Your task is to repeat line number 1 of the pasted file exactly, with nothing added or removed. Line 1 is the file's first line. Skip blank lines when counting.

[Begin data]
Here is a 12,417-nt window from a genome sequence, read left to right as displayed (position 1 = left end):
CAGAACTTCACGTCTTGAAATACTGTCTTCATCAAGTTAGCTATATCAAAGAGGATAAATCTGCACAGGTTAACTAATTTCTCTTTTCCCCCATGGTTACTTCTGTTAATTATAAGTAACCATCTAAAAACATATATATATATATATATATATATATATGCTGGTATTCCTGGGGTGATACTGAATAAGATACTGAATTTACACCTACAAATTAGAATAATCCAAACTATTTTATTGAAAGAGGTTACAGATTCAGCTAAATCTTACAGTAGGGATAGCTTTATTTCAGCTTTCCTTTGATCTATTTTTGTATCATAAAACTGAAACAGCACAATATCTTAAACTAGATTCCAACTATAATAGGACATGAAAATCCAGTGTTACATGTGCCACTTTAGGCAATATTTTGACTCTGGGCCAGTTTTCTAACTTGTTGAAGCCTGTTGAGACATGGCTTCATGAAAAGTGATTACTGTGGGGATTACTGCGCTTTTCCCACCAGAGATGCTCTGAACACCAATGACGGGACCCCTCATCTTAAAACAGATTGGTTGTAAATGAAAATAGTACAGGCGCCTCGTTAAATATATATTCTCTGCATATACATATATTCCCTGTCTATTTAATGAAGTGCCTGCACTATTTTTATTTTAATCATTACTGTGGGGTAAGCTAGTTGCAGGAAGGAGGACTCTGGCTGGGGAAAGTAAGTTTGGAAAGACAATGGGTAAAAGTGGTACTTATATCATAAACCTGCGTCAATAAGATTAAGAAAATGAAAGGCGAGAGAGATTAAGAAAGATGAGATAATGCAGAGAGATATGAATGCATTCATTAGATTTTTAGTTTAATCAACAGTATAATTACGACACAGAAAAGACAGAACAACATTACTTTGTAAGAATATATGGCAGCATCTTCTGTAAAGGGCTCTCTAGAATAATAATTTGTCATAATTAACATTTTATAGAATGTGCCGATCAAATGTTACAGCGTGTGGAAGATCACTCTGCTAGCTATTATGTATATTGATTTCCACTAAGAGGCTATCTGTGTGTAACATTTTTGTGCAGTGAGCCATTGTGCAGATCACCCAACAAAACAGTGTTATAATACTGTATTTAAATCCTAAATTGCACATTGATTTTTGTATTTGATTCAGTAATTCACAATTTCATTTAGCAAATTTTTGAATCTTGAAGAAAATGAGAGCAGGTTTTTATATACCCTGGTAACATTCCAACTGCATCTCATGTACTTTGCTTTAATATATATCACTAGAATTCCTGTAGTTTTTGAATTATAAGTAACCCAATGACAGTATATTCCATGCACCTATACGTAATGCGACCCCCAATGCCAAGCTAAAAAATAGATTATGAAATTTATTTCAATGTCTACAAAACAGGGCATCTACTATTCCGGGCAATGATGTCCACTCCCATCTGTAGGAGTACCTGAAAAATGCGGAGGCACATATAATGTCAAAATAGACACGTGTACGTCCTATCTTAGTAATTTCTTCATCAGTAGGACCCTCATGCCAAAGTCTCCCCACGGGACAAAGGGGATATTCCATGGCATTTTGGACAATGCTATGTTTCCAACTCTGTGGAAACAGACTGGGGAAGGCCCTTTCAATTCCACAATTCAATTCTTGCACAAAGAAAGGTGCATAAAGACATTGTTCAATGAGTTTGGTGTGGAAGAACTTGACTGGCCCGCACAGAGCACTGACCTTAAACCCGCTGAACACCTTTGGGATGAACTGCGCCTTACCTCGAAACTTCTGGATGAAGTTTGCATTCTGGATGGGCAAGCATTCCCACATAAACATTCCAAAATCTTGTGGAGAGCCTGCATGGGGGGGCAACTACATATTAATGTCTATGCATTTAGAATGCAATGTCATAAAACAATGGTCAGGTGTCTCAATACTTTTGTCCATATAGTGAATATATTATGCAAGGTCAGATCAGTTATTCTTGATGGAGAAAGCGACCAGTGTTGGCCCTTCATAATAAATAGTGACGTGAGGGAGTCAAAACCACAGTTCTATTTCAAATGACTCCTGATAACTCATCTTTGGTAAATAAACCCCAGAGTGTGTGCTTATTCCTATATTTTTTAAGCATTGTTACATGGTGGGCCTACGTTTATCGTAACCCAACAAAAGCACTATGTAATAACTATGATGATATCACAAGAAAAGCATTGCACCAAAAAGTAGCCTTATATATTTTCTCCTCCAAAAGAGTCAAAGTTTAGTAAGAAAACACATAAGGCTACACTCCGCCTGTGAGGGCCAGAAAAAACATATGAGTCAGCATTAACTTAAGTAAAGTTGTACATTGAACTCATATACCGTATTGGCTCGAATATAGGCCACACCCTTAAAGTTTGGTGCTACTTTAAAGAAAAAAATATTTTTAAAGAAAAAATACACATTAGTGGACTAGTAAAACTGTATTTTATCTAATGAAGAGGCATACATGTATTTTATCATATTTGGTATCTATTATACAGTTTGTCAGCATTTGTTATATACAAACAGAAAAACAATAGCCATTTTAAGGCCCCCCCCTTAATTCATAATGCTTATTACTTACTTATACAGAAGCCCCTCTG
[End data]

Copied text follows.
Here is a 12,417-nt window from a genome sequence, read left to right as displayed (position 1 = left end):